So what’s it like to have ADHD? Here’s what I’ve been told…
It’s rarely feeling like you really enjoy anything, because you’re always so distracted by something else.
It’s constantly coming up with great ideas, but failing to focus or work efficiently on any one of them long enough to make it a reality.
It’s knowing how long it takes to get ready in the morning, but not being able to tell how quickly time is passing until you’re already late.
It’s being able to note every single detail of a classroom, but being unable to pay attention to the one thing you’re supposed to be looking at.
It’s struggling in every aspect of your life, but feeling that other people don’t recognize your suffering as a legitimate disorder.
It’s feeling exhausted at the end of a hectic day, but too overwhelmed with thoughts to actually fall asleep.
It’s having a conversation in a public place and hearing every noise around you… except for the voice you’re supposed to listen to.
It’s being barely focused on everything around you, or so hyperfocused on one thing that the world around you ceases to exist.
It’s hearing all the instructions, but not being able to hold them in your brain long enough to actually use them.
It’s remembering that you always need your phone, keys, and wallet before you leave the house, but still having to play hide and seek for them every single time.
It’s knowing you need to switch to another task on your to-do list, but being too hyperfocused on what you’re doing to disengage from it.
It’s being completely bored with what’s in front of you, but totally restless and jittery with excitement about all the abstract thoughts circling in your head.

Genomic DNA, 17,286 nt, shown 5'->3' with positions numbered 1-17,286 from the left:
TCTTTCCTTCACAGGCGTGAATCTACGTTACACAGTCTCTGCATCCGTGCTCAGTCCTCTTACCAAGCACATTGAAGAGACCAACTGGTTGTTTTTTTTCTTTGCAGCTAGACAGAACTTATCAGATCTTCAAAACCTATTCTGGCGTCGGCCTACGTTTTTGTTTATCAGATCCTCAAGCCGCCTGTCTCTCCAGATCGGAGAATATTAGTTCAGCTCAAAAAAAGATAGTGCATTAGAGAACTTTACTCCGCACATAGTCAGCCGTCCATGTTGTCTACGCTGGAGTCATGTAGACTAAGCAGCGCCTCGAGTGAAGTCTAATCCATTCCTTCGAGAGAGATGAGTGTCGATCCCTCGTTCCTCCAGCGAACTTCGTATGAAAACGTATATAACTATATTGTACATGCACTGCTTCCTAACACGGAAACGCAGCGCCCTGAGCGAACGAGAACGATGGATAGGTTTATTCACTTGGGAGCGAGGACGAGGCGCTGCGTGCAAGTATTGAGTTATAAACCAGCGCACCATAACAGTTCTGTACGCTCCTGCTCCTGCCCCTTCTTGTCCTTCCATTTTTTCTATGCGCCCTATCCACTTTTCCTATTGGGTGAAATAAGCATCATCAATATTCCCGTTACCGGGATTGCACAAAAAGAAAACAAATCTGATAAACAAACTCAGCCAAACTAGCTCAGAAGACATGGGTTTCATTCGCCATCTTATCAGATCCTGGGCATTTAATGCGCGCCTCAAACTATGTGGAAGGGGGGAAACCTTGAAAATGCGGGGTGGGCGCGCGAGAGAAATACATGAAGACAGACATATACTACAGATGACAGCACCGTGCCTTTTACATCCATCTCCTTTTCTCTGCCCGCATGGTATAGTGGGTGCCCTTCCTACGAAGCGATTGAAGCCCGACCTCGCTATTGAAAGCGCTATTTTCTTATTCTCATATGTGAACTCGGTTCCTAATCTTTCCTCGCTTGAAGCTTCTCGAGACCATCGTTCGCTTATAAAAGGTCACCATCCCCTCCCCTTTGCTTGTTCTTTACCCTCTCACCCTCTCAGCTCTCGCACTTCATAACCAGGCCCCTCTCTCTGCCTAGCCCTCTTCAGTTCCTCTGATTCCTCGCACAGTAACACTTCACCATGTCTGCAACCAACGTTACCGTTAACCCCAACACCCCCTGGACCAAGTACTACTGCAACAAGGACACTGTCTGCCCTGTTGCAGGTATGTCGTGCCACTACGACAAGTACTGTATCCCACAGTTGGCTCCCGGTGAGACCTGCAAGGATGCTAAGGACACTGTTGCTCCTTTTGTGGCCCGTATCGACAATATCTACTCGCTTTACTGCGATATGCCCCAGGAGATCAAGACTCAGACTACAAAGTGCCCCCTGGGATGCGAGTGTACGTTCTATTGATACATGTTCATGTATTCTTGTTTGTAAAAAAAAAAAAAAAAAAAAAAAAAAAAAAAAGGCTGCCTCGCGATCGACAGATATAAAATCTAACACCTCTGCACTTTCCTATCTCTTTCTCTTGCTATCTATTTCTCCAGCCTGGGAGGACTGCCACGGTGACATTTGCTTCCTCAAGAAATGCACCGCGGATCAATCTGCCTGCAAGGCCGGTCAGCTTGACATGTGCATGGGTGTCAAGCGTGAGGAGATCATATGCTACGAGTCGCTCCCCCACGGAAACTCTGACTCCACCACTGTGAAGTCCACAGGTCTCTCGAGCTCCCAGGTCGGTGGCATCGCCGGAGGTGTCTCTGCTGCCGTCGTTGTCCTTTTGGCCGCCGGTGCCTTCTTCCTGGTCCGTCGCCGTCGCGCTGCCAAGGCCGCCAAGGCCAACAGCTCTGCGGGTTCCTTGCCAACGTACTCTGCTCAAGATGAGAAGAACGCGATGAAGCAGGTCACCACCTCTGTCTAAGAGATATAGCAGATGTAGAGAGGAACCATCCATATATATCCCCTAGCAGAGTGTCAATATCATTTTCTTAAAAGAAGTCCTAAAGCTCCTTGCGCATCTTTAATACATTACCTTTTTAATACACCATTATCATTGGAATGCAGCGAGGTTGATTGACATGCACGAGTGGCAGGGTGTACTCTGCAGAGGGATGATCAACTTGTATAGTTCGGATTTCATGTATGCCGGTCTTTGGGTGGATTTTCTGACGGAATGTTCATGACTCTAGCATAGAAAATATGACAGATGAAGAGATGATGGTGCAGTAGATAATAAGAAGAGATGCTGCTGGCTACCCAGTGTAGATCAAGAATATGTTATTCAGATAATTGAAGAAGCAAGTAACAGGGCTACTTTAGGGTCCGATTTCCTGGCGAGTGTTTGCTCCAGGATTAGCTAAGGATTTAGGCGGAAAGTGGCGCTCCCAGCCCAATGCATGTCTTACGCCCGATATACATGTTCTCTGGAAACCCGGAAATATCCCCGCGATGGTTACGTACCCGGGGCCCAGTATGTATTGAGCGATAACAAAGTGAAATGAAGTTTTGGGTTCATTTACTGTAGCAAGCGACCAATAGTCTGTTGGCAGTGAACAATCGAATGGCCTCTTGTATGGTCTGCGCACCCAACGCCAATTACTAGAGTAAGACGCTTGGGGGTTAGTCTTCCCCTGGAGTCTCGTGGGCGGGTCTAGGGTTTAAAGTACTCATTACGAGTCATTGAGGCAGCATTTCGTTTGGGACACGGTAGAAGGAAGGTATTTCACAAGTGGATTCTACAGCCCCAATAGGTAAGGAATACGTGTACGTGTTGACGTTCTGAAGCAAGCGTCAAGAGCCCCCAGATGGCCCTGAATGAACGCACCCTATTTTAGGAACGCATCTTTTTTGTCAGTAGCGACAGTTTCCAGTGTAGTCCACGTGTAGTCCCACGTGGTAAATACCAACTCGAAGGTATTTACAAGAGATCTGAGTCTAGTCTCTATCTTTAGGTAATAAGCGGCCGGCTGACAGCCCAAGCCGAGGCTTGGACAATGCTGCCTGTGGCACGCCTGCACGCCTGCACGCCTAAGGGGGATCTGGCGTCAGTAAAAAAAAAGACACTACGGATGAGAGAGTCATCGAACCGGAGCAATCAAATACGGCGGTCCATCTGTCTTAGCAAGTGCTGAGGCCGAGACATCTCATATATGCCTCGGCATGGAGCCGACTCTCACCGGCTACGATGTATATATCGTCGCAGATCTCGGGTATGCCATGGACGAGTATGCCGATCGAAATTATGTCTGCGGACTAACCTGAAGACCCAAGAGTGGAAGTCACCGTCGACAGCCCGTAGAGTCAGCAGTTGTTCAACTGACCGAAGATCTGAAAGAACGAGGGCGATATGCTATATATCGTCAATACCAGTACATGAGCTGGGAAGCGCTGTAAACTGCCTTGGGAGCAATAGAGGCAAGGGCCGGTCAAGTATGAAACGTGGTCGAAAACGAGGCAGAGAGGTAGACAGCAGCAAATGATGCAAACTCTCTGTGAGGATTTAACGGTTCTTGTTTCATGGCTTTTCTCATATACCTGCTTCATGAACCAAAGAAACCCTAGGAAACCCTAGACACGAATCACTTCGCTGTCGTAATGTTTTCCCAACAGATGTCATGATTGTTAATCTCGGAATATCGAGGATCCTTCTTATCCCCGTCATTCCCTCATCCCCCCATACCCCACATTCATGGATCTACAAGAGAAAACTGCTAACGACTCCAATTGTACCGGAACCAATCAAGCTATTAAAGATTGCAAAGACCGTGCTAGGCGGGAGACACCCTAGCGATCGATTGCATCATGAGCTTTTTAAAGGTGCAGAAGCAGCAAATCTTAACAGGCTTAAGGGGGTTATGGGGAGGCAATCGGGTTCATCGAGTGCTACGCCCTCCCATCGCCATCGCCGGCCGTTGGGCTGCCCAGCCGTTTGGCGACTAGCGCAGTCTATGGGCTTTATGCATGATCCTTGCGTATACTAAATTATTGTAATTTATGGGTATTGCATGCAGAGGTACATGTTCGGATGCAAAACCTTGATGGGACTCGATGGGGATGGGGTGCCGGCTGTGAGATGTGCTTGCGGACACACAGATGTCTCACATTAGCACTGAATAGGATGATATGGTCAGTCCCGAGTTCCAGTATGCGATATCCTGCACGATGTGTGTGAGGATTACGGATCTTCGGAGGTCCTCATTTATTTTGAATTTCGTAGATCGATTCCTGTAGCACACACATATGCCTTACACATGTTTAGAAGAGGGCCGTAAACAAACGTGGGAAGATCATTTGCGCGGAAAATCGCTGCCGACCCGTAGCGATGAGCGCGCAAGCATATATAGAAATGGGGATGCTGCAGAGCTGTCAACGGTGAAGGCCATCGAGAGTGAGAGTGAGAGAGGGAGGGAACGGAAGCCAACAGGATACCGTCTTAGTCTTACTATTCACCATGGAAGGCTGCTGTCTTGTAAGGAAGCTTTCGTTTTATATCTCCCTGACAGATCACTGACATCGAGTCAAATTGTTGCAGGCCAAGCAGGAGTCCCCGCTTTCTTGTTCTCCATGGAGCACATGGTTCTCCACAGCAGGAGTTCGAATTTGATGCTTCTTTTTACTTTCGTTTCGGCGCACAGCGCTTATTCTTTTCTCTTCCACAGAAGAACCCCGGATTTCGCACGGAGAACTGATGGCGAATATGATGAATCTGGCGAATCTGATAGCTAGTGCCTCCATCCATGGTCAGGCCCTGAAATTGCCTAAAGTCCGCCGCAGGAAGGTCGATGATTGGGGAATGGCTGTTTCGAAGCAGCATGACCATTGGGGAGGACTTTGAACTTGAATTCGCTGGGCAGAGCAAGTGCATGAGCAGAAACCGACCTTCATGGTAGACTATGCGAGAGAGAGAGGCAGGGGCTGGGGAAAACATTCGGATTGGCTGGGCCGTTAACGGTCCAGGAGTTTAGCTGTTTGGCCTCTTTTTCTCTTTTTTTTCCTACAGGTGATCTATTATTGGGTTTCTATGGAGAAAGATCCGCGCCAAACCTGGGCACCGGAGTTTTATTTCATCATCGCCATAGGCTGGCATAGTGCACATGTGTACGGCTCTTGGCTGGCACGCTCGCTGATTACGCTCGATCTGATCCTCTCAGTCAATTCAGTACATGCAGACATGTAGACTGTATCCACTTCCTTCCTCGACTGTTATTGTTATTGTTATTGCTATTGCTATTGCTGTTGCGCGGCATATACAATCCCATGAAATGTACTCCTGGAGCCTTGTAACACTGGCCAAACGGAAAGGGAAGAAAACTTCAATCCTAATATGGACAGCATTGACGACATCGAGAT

It’s always trying to do too many things at once, and not multitasking efficiently enough to finish any one of them.
It’s believing you can succeed in your career, while also fearing that your ADHD will cause you to fail.
It’s knowing you need to reach a long-term goal, but lacking the planning strategies to take the right short-term steps to get there.
It’s wanting to control your intense emotions, but not realizing you need to until after you’ve had the uncontrollable outburst.
It’s having a brilliant answer to a question in the back of your head, but taking too long to communicate it, so someone else answers.
It’s knowing you’re smart, but feeling stupid all the time, because you have trouble putting your thoughts into words.
It’s knowing that you shouldn’t interrupt someone, but not being able to stop yourself from speaking out loud.
It’s working twice as hard for twice as long as everyone else, but to get just half as much done.
It’s knowing that you need a particular environment to be productive, but not wanting to ask for special accommodations.
It’s being excited to make plans with someone you love, but forgetting about them because you didn’t write them down.
It’s being focused on everything and nothing at all, which makes it feel like you’ll never get anything done.
It’s wanting to take control of your life and achieve your dreams, but feeling like ADHD will always have control over you.
As you can imagine, ADHD can cause a great deal of frustration. People can feel hopeless at times, and feeling misunderstood makes it that much worse. Misconceptions propagate in silence, and ultimately can prevent people from seeking help. By taking the time to learn more about ADHD, you’re already making an effort to beat that, so be sure to share what you’ve learned.
That’s a good place to stop for this week. Next week, we’ll talk about gender differences in ADHD. I hope you enjoyed this blog and found it to be interesting and educational. Please feel free to share it with family and friends. Be sure to check out my YouTube channel with all of my videos, and I’d appreciate it if you would like, subscribe, leave comments, and share those vids! As always, my book Tales from the Couch has more educational topics and patient stories, and is available in office and on Amazon.
Thank you and be well people!